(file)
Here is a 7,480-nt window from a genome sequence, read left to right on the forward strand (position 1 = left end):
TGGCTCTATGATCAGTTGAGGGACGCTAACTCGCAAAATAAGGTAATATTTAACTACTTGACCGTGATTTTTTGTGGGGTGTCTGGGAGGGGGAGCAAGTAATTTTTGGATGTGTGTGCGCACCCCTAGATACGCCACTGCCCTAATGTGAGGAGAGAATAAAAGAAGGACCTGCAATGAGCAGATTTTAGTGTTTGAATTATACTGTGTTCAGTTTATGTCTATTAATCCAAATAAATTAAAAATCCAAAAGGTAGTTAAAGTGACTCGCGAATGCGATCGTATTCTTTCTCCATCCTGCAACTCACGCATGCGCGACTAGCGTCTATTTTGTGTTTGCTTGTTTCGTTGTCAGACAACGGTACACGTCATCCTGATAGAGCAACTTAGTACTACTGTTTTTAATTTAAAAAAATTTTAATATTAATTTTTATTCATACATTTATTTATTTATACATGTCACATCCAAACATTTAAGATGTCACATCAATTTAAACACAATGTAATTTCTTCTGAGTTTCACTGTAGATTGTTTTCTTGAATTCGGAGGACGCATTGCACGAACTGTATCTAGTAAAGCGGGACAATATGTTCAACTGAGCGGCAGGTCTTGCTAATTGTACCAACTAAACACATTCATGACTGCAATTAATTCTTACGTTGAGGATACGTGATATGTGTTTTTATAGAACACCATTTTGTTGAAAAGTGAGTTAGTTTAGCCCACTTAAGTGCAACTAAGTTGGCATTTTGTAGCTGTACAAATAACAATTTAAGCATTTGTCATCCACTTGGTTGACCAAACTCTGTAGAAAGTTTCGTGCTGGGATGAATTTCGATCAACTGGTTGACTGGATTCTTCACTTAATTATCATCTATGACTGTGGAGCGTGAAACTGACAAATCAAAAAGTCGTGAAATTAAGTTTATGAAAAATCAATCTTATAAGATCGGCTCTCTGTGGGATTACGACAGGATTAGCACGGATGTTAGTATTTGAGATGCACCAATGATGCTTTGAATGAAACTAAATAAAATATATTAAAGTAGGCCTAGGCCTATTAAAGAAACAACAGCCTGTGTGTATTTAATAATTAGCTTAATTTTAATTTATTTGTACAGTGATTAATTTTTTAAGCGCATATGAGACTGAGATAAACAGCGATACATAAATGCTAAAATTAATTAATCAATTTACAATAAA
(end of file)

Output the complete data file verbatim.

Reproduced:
Here is a 7,480-nt window from a genome sequence, read left to right on the forward strand (position 1 = left end):
TGGCTCTATGATCAGTTGAGGGACGCTAACTCGCAAAATAAGGTAATATTTAACTACTTGACCGTGATTTTTTGTGGGGTGTCTGGGAGGGGGAGCAAGTAATTTTTGGATGTGTGTGCGCACCCCTAGATACGCCACTGCCCTAATGTGAGGAGAGAATAAAAGAAGGACCTGCAATGAGCAGATTTTAGTGTTTGAATTATACTGTGTTCAGTTTATGTCTATTAATCCAAATAAATTAAAAATCCAAAAGGTAGTTAAAGTGACTCGCGAATGCGATCGTATTCTTTCTCCATCCTGCAACTCACGCATGCGCGACTAGCGTCTATTTTGTGTTTGCTTGTTTCGTTGTCAGACAACGGTACACGTCATCCTGATAGAGCAACTTAGTACTACTGTTTTTAATTTAAAAAAATTTTAATATTAATTTTTATTCATACATTTATTTATTTATACATGTCACATCCAAACATTTAAGATGTCACATCAATTTAAACACAATGTAATTTCTTCTGAGTTTCACTGTAGATTGTTTTCTTGAATTCGGAGGACGCATTGCACGAACTGTATCTAGTAAAGCGGGACAATATGTTCAACTGAGCGGCAGGTCTTGCTAATTGTACCAACTAAACACATTCATGACTGCAATTAATTCTTACGTTGAGGATACGTGATATGTGTTTTTATAGAACACCATTTTGTTGAAAAGTGAGTTAGTTTAGCCCACTTAAGTGCAACTAAGTTGGCATTTTGTAGCTGTACAAATAACAATTTAAGCATTTGTCATCCACTTGGTTGACCAAACTCTGTAGAAAGTTTCGTGCTGGGATGAATTTCGATCAACTGGTTGACTGGATTCTTCACTTAATTATCATCTATGACTGTGGAGCGTGAAACTGACAAATCAAAAAGTCGTGAAATTAAGTTTATGAAAAATCAATCTTATAAGATCGGCTCTCTGTGGGATTACGACAGGATTAGCACGGATGTTAGTATTTGAGATGCACCAATGATGCTTTGAATGAAACTAAATAAAATATATTAAAGTAGGCCTAGGCCTATTAAAGAAACAACAGCCTGTGTGTATTTAATAATTAGCTTAATTTTAATTTATTTGTACAGTGATTAATTTTTTAAGCGCATATGAGACTGAGATAAACAGCGATACATAAATGCTAAAATTAATTAATCAATTTACAATAAA